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E-Money, Payments and Russia's New Payment System Law

Alexander Muravin
Goltsblat BLP

Many Moscow Times readers are likely to recall a time, only 10 to 15 years ago, when ordinary bank cards were trendsetting status symbols, brandished by a select few, primarily foreigners in major cities. Yet few, even "up to date," expats are aware of a current phenomenon of the financial world that is likely to revolutionize payments in a similar way: e-money.

Banks and payment system and terminal operators have had to fit their systems and processes within the overall framework of the Civil Code, which does not fully cover the developments taking place, and it has become quite clear to lawyers, businesspeople and ordinary consumers that a regulatory environment needs to be established guaranteeing the uninterrupted functioning of the payment system and protecting the rights of those making payments (against unsanctioned operations on accounts, data transfer security, etc.).

Only in June this year did President Dmitry Medvedev sign Federal Law No. 161-FZ "On the national payment system" (the Law), which addresses legal regulation of e-money, Internet and mobile phone payments.

The Law, which comes into effect Sept. 29, 2011, defines a "payment system"; establishes requirements for the organization, infrastructure and functioning of such a system; identifies participants in the payment system, requirements on their activities, products provided thereby (in particular, "e-money" and "electronic payment means") and the procedure for exercising supervision and monitoring within the national payment system. We consider some of the given provisions of the Law in more detail below.

E-money and payments

The Law makes e-money officially and legally a new form of non-cash settlement performed exclusively by credit institutions (e-money operators) on the instructions of their individual or legal entity clients.

E-money usage has specific characteristics worth mentioning:

  1. E-money is always a prepaid product;
  2. Use of e-money involves use of electronic means of payment (cards, e-wallets, payment chips) — hardware and software allowing the owner of the e-money to instruct the e-money operator on their use;
  3. It is prohibited for an e-money operator to pay interest on a client's account balance. This requirement accounts for the difference between credit institutions acting as e-money operators and traditional e-money — it is not permitted to use e-money to draw deposits.

The Law also lays the foundations for regulating mobile payments: funds in the subscriber's account with the mobile operator may be transferred to an e-money account in a given payment system and used to pay for goods and services. Current software allows these operations to be performed in seconds, and this opens up a broad scope for e-commerce: development of near-field communications, mobile banking, development of cash-desk-free stores, etc.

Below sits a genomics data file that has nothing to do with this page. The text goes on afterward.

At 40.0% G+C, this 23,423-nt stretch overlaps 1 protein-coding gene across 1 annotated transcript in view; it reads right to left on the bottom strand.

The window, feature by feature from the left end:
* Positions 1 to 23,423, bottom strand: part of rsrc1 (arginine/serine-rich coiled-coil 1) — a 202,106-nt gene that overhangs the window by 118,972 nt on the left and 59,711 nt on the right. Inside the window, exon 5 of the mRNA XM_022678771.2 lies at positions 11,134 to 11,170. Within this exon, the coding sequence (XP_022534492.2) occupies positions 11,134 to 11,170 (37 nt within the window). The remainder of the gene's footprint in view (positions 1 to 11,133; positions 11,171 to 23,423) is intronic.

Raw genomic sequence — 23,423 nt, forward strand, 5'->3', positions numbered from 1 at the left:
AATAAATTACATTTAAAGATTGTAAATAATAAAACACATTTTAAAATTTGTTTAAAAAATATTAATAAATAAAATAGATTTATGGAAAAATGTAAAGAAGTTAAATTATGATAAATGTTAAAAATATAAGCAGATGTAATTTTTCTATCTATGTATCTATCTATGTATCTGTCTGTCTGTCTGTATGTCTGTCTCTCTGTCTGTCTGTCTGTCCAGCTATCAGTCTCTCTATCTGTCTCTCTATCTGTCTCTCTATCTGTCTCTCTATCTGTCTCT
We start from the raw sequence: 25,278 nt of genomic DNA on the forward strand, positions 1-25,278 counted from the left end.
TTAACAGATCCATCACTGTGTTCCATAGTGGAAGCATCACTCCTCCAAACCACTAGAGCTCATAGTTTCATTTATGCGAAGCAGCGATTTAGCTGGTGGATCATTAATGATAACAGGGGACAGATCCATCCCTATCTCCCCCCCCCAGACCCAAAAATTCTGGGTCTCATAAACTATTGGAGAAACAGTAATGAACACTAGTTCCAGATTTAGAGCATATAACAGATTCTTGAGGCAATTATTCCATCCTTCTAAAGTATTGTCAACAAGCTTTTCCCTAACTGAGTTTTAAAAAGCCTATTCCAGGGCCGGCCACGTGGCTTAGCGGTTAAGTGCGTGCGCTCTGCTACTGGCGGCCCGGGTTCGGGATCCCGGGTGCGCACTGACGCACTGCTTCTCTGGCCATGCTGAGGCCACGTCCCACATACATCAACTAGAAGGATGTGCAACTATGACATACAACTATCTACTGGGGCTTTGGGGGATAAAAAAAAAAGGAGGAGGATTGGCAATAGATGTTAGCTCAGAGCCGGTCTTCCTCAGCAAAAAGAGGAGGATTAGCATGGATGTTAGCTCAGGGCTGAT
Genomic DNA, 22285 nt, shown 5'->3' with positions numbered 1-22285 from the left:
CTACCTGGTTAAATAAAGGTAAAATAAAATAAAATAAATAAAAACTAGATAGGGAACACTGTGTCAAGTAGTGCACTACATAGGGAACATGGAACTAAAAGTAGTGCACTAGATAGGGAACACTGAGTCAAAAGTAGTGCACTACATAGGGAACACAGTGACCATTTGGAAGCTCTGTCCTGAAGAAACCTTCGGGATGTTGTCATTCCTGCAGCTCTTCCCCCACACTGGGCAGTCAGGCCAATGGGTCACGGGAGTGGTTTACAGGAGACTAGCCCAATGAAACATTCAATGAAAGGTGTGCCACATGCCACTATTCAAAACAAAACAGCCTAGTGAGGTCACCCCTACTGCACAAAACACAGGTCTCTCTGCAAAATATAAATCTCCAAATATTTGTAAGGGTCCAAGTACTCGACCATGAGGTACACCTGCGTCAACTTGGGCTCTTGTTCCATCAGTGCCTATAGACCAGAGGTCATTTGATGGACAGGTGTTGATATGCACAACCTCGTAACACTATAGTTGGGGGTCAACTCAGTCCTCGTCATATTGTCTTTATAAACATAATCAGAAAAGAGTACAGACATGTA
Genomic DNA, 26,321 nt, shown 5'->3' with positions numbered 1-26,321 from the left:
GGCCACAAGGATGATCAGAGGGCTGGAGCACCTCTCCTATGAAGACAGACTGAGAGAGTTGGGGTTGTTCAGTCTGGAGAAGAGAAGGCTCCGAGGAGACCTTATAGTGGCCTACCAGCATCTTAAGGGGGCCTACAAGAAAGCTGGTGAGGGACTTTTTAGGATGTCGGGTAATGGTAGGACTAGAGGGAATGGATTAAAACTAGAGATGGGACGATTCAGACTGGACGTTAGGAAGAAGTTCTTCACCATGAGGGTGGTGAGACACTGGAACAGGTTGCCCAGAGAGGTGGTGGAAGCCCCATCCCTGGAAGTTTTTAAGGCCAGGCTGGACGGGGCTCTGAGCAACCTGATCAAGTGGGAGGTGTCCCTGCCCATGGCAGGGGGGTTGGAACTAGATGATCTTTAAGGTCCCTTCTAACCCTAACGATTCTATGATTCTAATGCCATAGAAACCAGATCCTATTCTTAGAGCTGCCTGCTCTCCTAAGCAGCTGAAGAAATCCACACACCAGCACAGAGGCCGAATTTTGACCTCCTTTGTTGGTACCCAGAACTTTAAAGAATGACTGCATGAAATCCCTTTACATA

Use of E-money by legal entities AND INDIVIDUALS

The Law allows both individuals and legal entities to remit e-money. With regard to legal entities, the Law stipulates that, when forming an e-wallet, the legal entity "links" it to an existing bank account, so it cannot replenish so-called "corporate payment means" with cash, and funds may be provided only via a bank account. E-money payments may be made by legal entities exclusively to individuals who provide information, allowing these individuals to be definitively identified. To avoid abuse and potential money laundering, the Law does not envisage payments between legal entities in e-money. It should be remembered that if a legal entity's e-money balance exceeds 100,000 rubles (or the equivalent in another currency), the e-money operator is required to transfer the excess funds to the legal entity's bank account, meaning an automatic mechanism is envisaged for transferring e-money into the account currency.

Individuals are entitled to make or receive e-money payments provided that funds for non-identified means of payment (i.e., those not requiring payer identification) do not exceed 15,000 rubles and that the total operations using it do not exceed 40,000 rubles a month.

If the payer is identified (personified payment), the balance limit rises to 100,000 rubles and there is no monthly payment limit. These requirements were introduced to bring the given Law in line with anti-money laundering legislation, but it is not quite clear what prevents a person from performing a range of small operations using several non-identified electronic means of payment (such as Internet wallets of a single payment system, registered on different accounts/e-mail addresses).

Where do we go from here?

Even though the Law has not yet come into effect, some payment market participants have already reacted to its passing. Unfortunately, the reaction has been mostly negative. In particular, the biggest Russian social network, Vkontakte, has announced it is closing down its own payment system because of the substantial number of additional obligations (obtaining licenses, increasing authorized capital, etc.) imposed by the Law on the operator. This is illustrative, as until recently "pocket" payment systems were set up as supplementary services bringing in minor profits. We see that the passing of the Law will greatly increase the cost of maintaining such a payment system, meaning that some companies will cease providing this service and effectively shrinking the market.

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